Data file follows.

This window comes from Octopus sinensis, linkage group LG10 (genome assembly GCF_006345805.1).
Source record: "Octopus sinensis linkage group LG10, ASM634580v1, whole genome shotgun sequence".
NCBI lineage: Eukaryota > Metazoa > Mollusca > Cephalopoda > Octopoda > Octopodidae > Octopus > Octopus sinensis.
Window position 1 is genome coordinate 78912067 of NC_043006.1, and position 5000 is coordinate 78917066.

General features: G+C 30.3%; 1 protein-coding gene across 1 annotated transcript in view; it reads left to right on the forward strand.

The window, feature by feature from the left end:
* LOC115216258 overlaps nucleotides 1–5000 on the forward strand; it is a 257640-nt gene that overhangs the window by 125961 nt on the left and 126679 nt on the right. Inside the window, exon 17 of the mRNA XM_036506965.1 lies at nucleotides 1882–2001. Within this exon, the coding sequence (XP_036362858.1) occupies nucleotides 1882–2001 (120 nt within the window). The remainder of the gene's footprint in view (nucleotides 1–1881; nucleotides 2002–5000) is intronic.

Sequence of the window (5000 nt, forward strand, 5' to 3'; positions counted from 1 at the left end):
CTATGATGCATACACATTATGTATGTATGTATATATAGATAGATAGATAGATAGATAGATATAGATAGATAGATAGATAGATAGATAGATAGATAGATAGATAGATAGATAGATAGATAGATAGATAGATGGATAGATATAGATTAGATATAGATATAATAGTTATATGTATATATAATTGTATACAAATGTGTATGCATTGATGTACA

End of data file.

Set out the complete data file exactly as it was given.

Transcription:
This window comes from Octopus sinensis, linkage group LG10 (genome assembly GCF_006345805.1).
Source record: "Octopus sinensis linkage group LG10, ASM634580v1, whole genome shotgun sequence".
NCBI lineage: Eukaryota > Metazoa > Mollusca > Cephalopoda > Octopoda > Octopodidae > Octopus > Octopus sinensis.
Window position 1 is genome coordinate 78912067 of NC_043006.1, and position 5000 is coordinate 78917066.

General features: G+C 30.3%; 1 protein-coding gene across 1 annotated transcript in view; it reads left to right on the forward strand.

The window, feature by feature from the left end:
* LOC115216258 overlaps nucleotides 1–5000 on the forward strand; it is a 257640-nt gene that overhangs the window by 125961 nt on the left and 126679 nt on the right. Inside the window, exon 17 of the mRNA XM_036506965.1 lies at nucleotides 1882–2001. Within this exon, the coding sequence (XP_036362858.1) occupies nucleotides 1882–2001 (120 nt within the window). The remainder of the gene's footprint in view (nucleotides 1–1881; nucleotides 2002–5000) is intronic.

Sequence of the window (5000 nt, forward strand, 5' to 3'; positions counted from 1 at the left end):
CTATGATGCATACACATTATGTATGTATGTATATATAGATAGATAGATAGATAGATAGATATAGATAGATAGATAGATAGATAGATAGATAGATAGATAGATAGATAGATAGATAGATAGATAGATAGATGGATAGATATAGATTAGATATAGATATAATAGTTATATGTATATATAATTGTATACAAATGTGTATGCATTGATGTACA